Ziphorah Masethe
Steve Biko lives on lives in the black youth that breaks boundaries and achieve more than anyone could have imagined, writes Ziphorah Masethe.

I fell in love with Black Consciousness. How could I not? He was different, he challenged the status quo, he was a rebel. He lived in a time where gunshots were heard at a sickle’s move. Where the back of a police van was home to his resistance, and racial slur was thrown to his existence.

He was there when clouds of dust rose in the sky kicked away from a running pair. Musical were the gunshots that hit with rhythm the chests the drummed ‘til death.

He was there.

He was there when officers looked through him and killed the body he had found life in. He watched it lifelessly join a pile. He must have thought

Black man, why are you hated so much?

Is it the coil of your hair or the span of your nose?

Is it the roundness of your mouth or your coffee-stained skin?

Where he went, despair followed. Where he went, humiliation found comfort. Where he went, never would he return.

Black Consciousness found residence in the students of 1976. He wasn’t new to war, to hatred, to injustice.

Steve Biko, South Africa’s Black Pride leader who was killed in 1977, in this undated photo. The five policemen accused of his murder were not prosecuted because of insufficient evidence. Picture: AP

He had lived in Steve Biko, in Solomon Mahlangu, in Chris Hani, in Nelson Mandela. He boiled in the blood of Tsietsi Mashinini and Khotso Seatlholo.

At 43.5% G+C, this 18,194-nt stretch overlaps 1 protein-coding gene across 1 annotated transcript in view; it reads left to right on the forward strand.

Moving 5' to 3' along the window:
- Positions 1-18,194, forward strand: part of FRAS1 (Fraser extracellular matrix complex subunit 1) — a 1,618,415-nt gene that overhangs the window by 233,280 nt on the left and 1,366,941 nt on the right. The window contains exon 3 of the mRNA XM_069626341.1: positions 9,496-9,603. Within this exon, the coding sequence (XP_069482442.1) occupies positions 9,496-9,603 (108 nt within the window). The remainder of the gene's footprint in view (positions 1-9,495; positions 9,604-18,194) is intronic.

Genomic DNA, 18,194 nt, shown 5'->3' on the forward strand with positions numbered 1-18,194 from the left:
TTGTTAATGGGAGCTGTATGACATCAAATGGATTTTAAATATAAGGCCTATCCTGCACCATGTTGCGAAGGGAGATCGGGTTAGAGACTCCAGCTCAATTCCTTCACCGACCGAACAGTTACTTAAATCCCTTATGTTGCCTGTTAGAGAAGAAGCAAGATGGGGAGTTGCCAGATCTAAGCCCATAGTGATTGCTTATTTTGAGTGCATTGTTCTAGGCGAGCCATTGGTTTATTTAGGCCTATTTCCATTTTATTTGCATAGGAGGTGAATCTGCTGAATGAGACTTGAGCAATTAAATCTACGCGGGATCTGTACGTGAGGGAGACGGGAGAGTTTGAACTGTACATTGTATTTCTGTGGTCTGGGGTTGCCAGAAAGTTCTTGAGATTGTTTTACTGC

His voice came out of the shrill and cry of Mbuyisa Makhubo as she carried Hector’s lifeless body.

He sang Senzeni na - What have we done - as parents buried their children who fought to be taught in a language that was not of the oppressor.

He continued to live in silent wonder among the stifled voices and disheartened minds.

He watched as the youth gyrated and staggered in inebriation, oblivious to the power of the uniform that held on to their bodies.

He watched until he found life again in the youth of 2016. A fight that was to mirror the passion and anger of 1976.

They were “Woke”. Fighting for free education for all. Fighting for those who couldn’t fight for themselves.

Once again, chaos ensued. Rubber bullets sounding, rhythmic as they hit, leaving the hearts to beat brave. I fell in love with him, with Black Consciousness. He was different, he challenged status quo, he was a rebel.

He lived in Bonginkosi Khanyile, Nompedulo Mkatshwa, in Shaeera Kalla and many others who took to the Union Building in protest as clouds of dust rose in the sky kicked away from a running pair.

The fight still continues.

It continues on the streets of Twitter and Facebook behind screens and angry black fingers.

It continues in the classrooms and in the work place and in the churches.

It will not shut up. It is louder as it screams “I am my hair!” beautifully coiled, rich and defiant. It is infectious, spreading wider to the youth that will embrace it like a long-standing fashion. It is style.

I fell in love with Black Consciousness and he now lives in the freedom fighters, the Young Men Movement founders, Girl With a Difference campaign, the Read and Lead foundation.

He now lives in the agents of change, in the black youth that breaks boundaries, that achieve more than anyone could have imagined. They excel and make being black something of magic.

And so I look at the coil of his hair and the span of his nose, the roundness of his mouth and his coffee-stained skin. He is Woke. He is Black Consciousness. And I am in love.

* Ziphorah Masethe is the youngest black female motoring journalist. She is a freelance writer.

** The views expressed here are not necessarily those of Independent Media.

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